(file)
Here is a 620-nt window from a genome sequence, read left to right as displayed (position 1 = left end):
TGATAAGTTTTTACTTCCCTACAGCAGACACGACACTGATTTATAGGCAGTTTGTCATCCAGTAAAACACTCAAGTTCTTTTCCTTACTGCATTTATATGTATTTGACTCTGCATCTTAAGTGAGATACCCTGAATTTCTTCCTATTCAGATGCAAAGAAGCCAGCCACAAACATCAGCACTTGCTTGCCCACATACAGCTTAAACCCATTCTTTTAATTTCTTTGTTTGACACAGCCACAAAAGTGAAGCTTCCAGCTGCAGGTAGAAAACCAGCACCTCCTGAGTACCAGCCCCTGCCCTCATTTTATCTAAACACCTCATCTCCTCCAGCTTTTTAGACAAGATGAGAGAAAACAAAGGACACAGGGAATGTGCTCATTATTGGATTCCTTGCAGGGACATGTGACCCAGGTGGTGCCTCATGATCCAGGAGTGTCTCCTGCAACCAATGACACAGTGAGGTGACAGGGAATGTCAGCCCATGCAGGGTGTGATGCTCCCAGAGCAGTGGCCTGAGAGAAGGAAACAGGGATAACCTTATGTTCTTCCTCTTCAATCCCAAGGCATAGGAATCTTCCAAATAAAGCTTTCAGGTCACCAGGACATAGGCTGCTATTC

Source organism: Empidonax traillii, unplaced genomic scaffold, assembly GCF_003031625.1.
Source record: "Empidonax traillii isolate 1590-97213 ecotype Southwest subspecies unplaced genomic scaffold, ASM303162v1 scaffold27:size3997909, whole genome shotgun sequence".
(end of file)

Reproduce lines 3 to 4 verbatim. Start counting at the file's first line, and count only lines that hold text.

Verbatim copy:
Source organism: Empidonax traillii, unplaced genomic scaffold, assembly GCF_003031625.1.
Source record: "Empidonax traillii isolate 1590-97213 ecotype Southwest subspecies unplaced genomic scaffold, ASM303162v1 scaffold27:size3997909, whole genome shotgun sequence".